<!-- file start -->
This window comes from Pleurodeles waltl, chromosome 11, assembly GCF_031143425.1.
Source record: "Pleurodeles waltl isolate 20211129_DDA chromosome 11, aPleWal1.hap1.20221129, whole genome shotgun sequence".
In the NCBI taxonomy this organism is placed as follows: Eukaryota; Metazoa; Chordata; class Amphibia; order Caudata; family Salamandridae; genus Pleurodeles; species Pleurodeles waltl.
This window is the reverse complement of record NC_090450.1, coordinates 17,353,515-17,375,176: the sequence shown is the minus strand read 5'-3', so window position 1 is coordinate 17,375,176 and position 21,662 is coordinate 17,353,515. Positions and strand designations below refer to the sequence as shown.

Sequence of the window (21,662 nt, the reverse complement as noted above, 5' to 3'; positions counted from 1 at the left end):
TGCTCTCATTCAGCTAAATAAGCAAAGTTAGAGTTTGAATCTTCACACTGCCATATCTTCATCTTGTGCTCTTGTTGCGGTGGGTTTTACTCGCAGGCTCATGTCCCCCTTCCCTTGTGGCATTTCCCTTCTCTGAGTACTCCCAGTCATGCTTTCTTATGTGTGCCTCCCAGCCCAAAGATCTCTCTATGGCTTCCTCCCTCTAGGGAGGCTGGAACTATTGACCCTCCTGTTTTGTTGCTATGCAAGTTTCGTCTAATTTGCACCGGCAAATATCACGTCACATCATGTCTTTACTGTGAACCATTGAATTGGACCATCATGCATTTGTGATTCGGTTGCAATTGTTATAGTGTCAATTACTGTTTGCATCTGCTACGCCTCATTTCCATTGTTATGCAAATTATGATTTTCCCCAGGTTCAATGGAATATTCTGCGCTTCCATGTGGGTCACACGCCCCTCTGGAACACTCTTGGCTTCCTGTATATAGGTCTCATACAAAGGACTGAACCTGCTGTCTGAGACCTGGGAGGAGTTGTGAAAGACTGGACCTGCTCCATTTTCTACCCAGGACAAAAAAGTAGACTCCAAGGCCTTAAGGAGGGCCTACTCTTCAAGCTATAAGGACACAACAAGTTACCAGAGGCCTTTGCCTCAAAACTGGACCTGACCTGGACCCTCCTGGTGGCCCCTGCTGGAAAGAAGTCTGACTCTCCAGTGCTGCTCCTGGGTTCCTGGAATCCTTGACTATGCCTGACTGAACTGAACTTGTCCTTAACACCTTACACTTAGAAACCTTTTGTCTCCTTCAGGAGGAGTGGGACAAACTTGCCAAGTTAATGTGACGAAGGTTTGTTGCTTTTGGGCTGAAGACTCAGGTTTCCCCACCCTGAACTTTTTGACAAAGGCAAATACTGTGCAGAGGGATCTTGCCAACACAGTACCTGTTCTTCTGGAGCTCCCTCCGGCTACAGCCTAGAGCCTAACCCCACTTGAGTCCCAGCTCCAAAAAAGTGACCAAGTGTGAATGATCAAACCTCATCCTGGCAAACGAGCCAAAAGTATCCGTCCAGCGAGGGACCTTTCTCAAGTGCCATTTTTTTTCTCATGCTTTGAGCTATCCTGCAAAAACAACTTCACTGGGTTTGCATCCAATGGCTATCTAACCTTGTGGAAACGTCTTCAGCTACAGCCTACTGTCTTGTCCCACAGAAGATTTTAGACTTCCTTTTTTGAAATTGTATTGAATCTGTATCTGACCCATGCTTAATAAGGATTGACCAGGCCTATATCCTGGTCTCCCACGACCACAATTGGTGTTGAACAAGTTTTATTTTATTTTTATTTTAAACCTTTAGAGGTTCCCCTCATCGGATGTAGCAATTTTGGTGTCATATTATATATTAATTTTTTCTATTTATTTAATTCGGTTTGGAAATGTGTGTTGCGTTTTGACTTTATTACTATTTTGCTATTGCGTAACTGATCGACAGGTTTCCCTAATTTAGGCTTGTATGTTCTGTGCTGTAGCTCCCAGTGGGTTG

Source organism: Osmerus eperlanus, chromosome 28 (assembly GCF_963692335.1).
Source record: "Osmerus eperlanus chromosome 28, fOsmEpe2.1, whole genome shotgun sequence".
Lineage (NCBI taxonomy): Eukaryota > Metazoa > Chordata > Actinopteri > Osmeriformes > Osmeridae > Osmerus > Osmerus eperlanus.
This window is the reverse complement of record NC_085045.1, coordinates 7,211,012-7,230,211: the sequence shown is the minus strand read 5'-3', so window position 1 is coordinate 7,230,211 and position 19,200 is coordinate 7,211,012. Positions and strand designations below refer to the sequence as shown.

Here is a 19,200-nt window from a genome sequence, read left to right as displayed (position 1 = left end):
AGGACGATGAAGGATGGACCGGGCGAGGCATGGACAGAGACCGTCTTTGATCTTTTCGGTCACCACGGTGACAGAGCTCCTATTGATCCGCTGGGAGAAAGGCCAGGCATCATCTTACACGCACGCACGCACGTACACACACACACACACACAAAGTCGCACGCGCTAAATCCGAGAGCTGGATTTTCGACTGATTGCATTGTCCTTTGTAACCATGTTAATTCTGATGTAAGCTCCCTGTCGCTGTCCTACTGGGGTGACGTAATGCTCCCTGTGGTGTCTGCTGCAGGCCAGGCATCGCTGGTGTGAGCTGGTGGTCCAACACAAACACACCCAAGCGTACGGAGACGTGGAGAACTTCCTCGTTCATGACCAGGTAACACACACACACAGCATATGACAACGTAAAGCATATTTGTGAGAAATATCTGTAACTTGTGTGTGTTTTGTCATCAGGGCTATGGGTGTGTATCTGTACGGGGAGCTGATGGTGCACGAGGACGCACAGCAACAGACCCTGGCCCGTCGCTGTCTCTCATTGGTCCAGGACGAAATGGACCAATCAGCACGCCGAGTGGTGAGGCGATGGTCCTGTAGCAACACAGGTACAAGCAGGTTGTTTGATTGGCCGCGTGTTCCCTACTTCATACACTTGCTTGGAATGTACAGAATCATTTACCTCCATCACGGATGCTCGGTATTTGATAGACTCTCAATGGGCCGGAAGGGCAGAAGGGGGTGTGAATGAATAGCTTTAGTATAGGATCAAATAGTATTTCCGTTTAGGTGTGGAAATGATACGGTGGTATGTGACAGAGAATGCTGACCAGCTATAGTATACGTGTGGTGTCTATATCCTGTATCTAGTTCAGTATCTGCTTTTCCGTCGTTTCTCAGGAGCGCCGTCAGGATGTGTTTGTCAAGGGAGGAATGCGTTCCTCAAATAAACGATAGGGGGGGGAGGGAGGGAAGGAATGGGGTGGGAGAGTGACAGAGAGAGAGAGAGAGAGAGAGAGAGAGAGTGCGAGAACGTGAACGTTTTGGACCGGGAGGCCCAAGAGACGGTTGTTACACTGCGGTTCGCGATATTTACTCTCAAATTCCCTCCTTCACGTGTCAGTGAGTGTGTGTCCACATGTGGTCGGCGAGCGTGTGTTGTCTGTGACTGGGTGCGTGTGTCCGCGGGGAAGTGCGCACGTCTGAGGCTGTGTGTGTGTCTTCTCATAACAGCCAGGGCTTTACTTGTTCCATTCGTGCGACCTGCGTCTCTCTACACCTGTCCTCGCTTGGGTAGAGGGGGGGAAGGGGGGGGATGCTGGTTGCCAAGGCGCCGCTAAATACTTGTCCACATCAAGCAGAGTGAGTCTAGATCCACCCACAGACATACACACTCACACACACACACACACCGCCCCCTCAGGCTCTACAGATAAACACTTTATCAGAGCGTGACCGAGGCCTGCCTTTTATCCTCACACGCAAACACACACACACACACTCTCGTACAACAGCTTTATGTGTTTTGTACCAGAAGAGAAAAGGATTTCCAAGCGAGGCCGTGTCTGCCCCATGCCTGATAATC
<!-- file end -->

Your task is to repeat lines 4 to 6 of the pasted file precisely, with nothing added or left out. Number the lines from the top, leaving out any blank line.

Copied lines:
This window is the reverse complement of record NC_090450.1, coordinates 17,353,515-17,375,176: the sequence shown is the minus strand read 5'-3', so window position 1 is coordinate 17,375,176 and position 21,662 is coordinate 17,353,515. Positions and strand designations below refer to the sequence as shown.

Sequence of the window (21,662 nt, the reverse complement as noted above, 5' to 3'; positions counted from 1 at the left end):
TGCTCTCATTCAGCTAAATAAGCAAAGTTAGAGTTTGAATCTTCACACTGCCATATCTTCATCTTGTGCTCTTGTTGCGGTGGGTTTTACTCGCAGGCTCATGTCCCCCTTCCCTTGTGGCATTTCCCTTCTCTGAGTACTCCCAGTCATGCTTTCTTATGTGTGCCTCCCAGCCCAAAGATCTCTCTATGGCTTCCTCCCTCTAGGGAGGCTGGAACTATTGACCCTCCTGTTTTGTTGCTATGCAAGTTTCGTCTAATTTGCACCGGCAAATATCACGTCACATCATGTCTTTACTGTGAACCATTGAATTGGACCATCATGCATTTGTGATTCGGTTGCAATTGTTATAGTGTCAATTACTGTTTGCATCTGCTACGCCTCATTTCCATTGTTATGCAAATTATGATTTTCCCCAGGTTCAATGGAATATTCTGCGCTTCCATGTGGGTCACACGCCCCTCTGGAACACTCTTGGCTTCCTGTATATAGGTCTCATACAAAGGACTGAACCTGCTGTCTGAGACCTGGGAGGAGTTGTGAAAGACTGGACCTGCTCCATTTTCTACCCAGGACAAAAAAGTAGACTCCAAGGCCTTAAGGAGGGCCTACTCTTCAAGCTATAAGGACACAACAAGTTACCAGAGGCCTTTGCCTCAAAACTGGACCTGACCTGGACCCTCCTGGTGGCCCCTGCTGGAAAGAAGTCTGACTCTCCAGTGCTGCTCCTGGGTTCCTGGAATCCTTGACTATGCCTGACTGAACTGAACTTGTCCTTAACACCTTACACTTAGAAACCTTTTGTCTCCTTCAGGAGGAGTGGGACAAACTTGCCAAGTTAATGTGACGAAGGTTTGTTGCTTTTGGGCTGAAGACTCAGGTTTCCCCACCCTGAACTTTTTGACAAAGGCAAATACTGTGCAGAGGGATCTTGCCAACACAGTACCTGTTCTTCTGGAGCTCCCTCCGGCTACAGCCTAGAGCCTAACCCCACTTGAGTCCCAGCTCCAAAAAAGTGACCAAGTGTGAATGATCAAACCTCATCCTGGCAAACGAGCCAAAAGTATCCGTCCAGCGAGGGACCTTTCTCAAGTGCCATTTTTTTTCTCATGCTTTGAGCTATCCTGCAAAAACAACTTCACTGGGTTTGCATCCAATGGCTATCTAACCTTGTGGAAACGTCTTCAGCTACAGCCTACTGTCTTGTCCCACAGAAGATTTTAGACTTCCTTTTTTGAAATTGTATTGAATCTGTATCTGACCCATGCTTAATAAGGATTGACCAGGCCTATATCCTGGTCTCCCACGACCACAATTGGTGTTGAACAAGTTTTATTTTATTTTTATTTTAAACCTTTAGAGGTTCCCCTCATCGGATGTAGCAATTTTGGTGTCATATTATATATTAATTTTTTCTATTTATTTAATTCGGTTTGGAAATGTGTGTTGCGTTTTGACTTTATTACTATTTTGCTATTGCGTAACTGATCGACAGGTTTCCCTAATTTAGGCTTGTATGTTCTGTGCTGTAGCTCCCAGTGGGTTG